The best type of app “really depends on the association’s membership and organizational goals.”
Do you want differentiated tools or one mega app? Things to consider when building out a strategy for mobile apps.
Smartphone users spend 89 percent of their mobile media time in apps, according to a recent Nielsen cross-platform report. That profound level of engagement is yet another call to action for associations to leverage mobile apps for their members and other audiences. But it begs the question: What type of app is best?
“That really depends on the association’s membership and organizational goals,” says Kevin Leonard, association and nonprofit engagement manager at Breakthrough Technologies, LLC. “We’ve identified eight basic types of association apps, each offering an array of benefits and features. Not every association will need every type of app.”
In addition to one all-encompassing “mega” app, the eight types include apps for meetings, publications and journals, member benefits, e-commerce, member tools, education, and advocacy.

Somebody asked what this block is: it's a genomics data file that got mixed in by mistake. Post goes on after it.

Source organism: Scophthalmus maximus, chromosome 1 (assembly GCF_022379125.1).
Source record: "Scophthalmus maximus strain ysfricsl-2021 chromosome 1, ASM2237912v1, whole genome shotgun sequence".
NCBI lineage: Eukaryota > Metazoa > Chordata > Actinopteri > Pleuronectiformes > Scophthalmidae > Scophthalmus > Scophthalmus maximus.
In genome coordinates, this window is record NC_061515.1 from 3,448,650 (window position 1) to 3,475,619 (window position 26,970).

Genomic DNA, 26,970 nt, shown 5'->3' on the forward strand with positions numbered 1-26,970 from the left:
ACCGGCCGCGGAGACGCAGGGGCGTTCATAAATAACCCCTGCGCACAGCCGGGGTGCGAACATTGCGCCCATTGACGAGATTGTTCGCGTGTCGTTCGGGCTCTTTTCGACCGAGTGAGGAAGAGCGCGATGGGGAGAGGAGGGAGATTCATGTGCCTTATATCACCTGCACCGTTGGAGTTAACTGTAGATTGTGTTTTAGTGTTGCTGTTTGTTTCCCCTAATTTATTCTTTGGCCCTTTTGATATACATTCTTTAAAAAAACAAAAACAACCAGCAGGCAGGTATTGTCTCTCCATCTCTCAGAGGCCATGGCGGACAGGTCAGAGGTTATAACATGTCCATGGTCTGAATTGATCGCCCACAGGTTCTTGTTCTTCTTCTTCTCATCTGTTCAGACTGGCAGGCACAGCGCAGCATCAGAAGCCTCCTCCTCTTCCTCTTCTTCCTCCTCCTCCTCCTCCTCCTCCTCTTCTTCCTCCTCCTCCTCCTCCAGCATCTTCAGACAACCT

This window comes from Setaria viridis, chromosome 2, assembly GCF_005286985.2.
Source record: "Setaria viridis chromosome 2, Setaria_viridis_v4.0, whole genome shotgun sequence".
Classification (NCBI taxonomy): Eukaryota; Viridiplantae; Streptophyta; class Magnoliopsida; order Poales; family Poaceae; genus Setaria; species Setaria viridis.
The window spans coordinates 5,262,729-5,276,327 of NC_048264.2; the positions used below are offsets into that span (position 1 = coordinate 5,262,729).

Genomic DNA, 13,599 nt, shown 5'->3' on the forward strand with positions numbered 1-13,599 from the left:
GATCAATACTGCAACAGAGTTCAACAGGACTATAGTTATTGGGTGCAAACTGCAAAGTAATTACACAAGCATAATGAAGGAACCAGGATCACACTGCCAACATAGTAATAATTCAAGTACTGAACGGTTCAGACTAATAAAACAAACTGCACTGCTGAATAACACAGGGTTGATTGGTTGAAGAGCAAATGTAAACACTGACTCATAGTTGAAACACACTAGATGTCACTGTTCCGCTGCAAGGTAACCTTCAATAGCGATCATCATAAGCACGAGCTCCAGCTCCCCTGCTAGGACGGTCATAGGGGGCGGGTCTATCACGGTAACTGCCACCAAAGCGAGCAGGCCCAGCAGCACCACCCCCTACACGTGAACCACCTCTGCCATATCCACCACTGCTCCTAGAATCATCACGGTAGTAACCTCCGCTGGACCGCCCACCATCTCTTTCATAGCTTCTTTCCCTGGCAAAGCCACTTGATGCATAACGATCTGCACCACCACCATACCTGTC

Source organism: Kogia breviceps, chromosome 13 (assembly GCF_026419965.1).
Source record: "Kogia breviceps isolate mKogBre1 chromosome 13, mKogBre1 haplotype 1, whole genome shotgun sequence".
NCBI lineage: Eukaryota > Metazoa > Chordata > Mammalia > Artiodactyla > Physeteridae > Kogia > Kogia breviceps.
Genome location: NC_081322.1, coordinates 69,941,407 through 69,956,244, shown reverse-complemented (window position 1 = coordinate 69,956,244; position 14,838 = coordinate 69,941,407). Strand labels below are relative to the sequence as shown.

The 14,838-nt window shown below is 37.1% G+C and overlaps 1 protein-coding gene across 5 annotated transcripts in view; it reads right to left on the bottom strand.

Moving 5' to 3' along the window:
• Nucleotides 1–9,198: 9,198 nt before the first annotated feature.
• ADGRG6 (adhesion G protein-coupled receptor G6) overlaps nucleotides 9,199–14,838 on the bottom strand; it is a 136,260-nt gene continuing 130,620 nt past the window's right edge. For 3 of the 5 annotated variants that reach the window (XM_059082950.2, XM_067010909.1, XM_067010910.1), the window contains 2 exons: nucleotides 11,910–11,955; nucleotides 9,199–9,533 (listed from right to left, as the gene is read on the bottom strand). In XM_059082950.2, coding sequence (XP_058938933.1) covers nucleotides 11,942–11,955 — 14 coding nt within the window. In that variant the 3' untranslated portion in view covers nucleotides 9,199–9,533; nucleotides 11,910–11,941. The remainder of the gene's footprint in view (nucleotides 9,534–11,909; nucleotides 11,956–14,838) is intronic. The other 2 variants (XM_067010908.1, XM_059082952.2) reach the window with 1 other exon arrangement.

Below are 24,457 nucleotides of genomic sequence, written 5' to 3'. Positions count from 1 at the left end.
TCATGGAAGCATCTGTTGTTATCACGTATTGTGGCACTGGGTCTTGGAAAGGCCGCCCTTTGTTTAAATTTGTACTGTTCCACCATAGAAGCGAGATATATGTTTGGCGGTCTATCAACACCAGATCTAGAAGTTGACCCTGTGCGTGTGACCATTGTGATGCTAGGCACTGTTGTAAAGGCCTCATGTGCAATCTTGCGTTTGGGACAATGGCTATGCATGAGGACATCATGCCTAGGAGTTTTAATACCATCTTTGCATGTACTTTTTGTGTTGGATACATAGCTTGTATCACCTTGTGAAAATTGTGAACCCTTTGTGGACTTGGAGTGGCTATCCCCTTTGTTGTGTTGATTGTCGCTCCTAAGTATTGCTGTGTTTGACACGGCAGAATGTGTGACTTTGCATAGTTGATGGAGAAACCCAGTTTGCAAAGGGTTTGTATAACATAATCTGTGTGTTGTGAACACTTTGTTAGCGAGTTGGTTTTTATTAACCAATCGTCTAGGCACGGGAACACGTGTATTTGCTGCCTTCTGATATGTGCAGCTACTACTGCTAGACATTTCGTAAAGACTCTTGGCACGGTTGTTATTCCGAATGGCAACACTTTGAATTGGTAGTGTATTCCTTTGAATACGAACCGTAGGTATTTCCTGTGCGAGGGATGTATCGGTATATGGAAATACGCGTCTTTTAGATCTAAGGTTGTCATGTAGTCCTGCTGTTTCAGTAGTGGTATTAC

“A meeting app is generally an association’s first step,” Leonard says. “It’s a good way to test the waters to see if their membership is interested in using apps and what platforms and devices they’re utilizing.”
Becky Thompson, who heads public outreach for the 50,000-member American Physical Society, agrees. “It’s a neat, easy way for everyone to plan their meeting, make sure they are where they need to be, download [events] to their calendar, and not have to carry around a big meeting book,” she says.
The success of APS’s meeting app, as well as thoughtful analysis of the group’s programmatic priorities, led to the development of additional applications such as spectraSnapp—an education app that transforms an iPhone into a spectroscope. While APS took the road of developing multiple, specialized apps versus a single mega app, Leonard says there are pluses and minuses to each approach.
“A smaller mobile app tends to provide a boiled-down, focused experience to accomplish a very specific task,” he says. “Associations might want to split out their apps based on use cases, member segments, and products. For instance, they might want to sell an app as a standalone product. That’s typically done in some of the education and member-tool apps.”
Or an organization might want one overall app to give users a single point of entry—one icon to click, one place to go—says Leonard. “It’s a choice of how membership best consumes what an organization is putting out, whether they want the full fire hose of information or prefer more focused experiences.”